I married into a family of State-of-the-Union watchers, and I have embraced the tradition of watching the address live. Yesterday, we managed to get the kids (mostly) in bed and (mostly) asleep by the 9pm start, and so my wife and I snuggled up to hear what the President had to say.
Over the past decade, these addresses have been peppered with words like "terrorist", "war", "recession", and "unemployment". Then, just about 14 minutes in, I heard a different word: "childcare".
"Wait, what?" said Margaret. "Is this really happening?"
Then, yes, it happened. President Obama told us that childcare is a national economic priority:
"During World War II, when men like my grandfather went off to war, having women like my grandmother in the workforce was a national security priority — so this country provided universal childcare. In today’s economy, when having both parents in the workforce is an economic necessity for many families, we need affordable, high-quality childcare more than ever. It’s not a nice-to-have — it’s a must-have. It’s time we stop treating childcare as a side issue, or a women’s issue, and treat it like the national economic priority that it is for all of us. And that’s why my plan will make quality childcare more available, and more affordable, for every middle-class and low-income family with young children in America — by creating more slots and a new tax cut of up to $3,000 per child, per year."
It's fair to say that, at this point in the speech, the President had our attention. With four kids and two professional careers, childcare has been the issue. And the President's words hit the nail on the head: I am exhausted by employers and the government turning a blind eye to childcare needs, or treating it as a wishy-washy extra, instead of the difference between feeling great about our careers (and staying in them) -- or not. Full time childcare in Boston costs at least $15,000 per year. Yes, our family can afford that now, but can I look a junior colleague -- a graduate student, postdoc, or a junior professor -- in the eye and tell him or her honestly that he or she can afford it and not to worry?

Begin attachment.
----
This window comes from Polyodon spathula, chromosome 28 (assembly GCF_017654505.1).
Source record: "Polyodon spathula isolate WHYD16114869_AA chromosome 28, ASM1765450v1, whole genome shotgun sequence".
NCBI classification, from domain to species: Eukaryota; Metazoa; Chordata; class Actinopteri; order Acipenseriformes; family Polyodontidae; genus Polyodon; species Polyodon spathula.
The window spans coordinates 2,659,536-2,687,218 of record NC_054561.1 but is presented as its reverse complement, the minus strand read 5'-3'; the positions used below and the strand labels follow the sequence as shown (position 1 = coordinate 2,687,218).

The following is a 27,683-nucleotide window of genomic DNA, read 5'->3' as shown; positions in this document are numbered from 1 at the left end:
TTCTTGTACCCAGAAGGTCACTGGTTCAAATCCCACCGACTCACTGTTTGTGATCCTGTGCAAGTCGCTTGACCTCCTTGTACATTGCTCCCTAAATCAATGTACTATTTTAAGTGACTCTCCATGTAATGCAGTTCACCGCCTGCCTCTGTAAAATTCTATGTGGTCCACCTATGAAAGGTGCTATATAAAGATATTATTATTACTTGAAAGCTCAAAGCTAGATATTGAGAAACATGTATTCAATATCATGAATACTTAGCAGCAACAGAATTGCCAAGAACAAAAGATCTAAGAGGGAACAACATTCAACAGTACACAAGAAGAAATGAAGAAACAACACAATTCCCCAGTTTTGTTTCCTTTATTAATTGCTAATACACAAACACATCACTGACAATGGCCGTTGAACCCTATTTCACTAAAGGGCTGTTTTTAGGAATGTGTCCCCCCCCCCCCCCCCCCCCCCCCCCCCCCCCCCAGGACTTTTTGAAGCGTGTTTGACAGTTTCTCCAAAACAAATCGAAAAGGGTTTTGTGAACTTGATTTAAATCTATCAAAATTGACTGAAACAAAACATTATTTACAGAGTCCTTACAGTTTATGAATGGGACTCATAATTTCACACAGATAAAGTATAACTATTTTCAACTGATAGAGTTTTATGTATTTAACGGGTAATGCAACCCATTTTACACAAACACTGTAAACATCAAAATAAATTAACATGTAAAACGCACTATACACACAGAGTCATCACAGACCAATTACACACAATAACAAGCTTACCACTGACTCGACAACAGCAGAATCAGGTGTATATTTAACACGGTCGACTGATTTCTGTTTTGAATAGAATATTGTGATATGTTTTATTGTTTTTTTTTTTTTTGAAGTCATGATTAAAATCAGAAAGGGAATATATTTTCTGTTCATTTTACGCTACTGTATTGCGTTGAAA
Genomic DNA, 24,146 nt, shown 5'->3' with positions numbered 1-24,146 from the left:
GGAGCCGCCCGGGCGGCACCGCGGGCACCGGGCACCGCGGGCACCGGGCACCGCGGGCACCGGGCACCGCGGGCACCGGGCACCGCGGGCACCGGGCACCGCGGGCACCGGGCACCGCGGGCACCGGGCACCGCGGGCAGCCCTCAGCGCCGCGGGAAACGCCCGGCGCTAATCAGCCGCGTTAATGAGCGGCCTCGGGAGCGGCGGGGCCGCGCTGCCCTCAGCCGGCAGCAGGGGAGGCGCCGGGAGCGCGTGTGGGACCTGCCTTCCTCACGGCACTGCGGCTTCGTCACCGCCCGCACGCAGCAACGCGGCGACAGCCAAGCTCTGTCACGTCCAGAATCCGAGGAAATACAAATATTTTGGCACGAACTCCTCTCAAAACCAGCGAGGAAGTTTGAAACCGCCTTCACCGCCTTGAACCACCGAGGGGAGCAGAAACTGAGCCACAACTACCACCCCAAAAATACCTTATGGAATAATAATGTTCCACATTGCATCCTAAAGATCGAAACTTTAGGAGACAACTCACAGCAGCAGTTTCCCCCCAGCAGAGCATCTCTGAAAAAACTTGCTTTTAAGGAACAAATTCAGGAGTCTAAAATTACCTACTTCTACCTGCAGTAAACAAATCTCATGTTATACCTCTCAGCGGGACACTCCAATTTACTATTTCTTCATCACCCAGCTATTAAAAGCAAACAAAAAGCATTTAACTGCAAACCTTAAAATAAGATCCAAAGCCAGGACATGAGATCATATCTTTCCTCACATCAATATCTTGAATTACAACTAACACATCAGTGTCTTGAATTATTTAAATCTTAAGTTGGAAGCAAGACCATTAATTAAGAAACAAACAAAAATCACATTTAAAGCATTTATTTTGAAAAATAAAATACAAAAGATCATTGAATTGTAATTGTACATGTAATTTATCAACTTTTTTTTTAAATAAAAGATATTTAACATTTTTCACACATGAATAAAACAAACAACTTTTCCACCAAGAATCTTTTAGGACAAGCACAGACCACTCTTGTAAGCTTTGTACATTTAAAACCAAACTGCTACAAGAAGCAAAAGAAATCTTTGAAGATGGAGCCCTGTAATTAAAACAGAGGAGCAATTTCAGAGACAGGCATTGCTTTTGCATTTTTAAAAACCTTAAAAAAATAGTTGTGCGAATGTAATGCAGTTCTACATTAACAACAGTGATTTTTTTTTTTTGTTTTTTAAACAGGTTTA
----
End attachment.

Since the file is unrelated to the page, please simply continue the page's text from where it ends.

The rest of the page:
As I have written about before here and here, as women in astronomy make their way up the ranks, many are confronted with a very clear choice between pursuing a career or being the primary caregiver for a young family. There is excellent evidence that these issues are a (arguably, the) dominant force driving women out of the sciences between the receipt of the PhD and the acquisition of tenure.
At this point, Margaret and I wondered what might come next. The President didn't fail us:
"Here’s another example. Today, we’re the only advanced country on Earth that doesn’t guarantee paid sick leave or paid maternity leave to our workers. Forty-three million workers have no paid sick leave. Forty-three million. Think about that. And that forces too many parents to make the gut-wrenching choice between a paycheck and a sick kid at home. So I’ll be taking new action to help states adopt paid leave laws of their own. And since paid sick leave won where it was on the ballot last November, let’s put it to a vote right here in Washington. Send me a bill that gives every worker in America the opportunity to earn seven days of paid sick leave. It’s the right thing to do.
Of course, nothing helps families make ends meet like higher wages. That’s why this Congress still needs to pass a law that makes sure a woman is paid the same as a man for doing the same work. Really. It’s 2015. It’s time."
OK, I'm not naive. I don't think there is the political will in Washington to implement all of these goals. Nonetheless, hearing the President speak forcefully and decisively on these issues does matter. Imagine our country with affordable childcare, paid parental leave, and equal pay for women. And with men and women equally populating the ranks of senior scientists. Let's do it!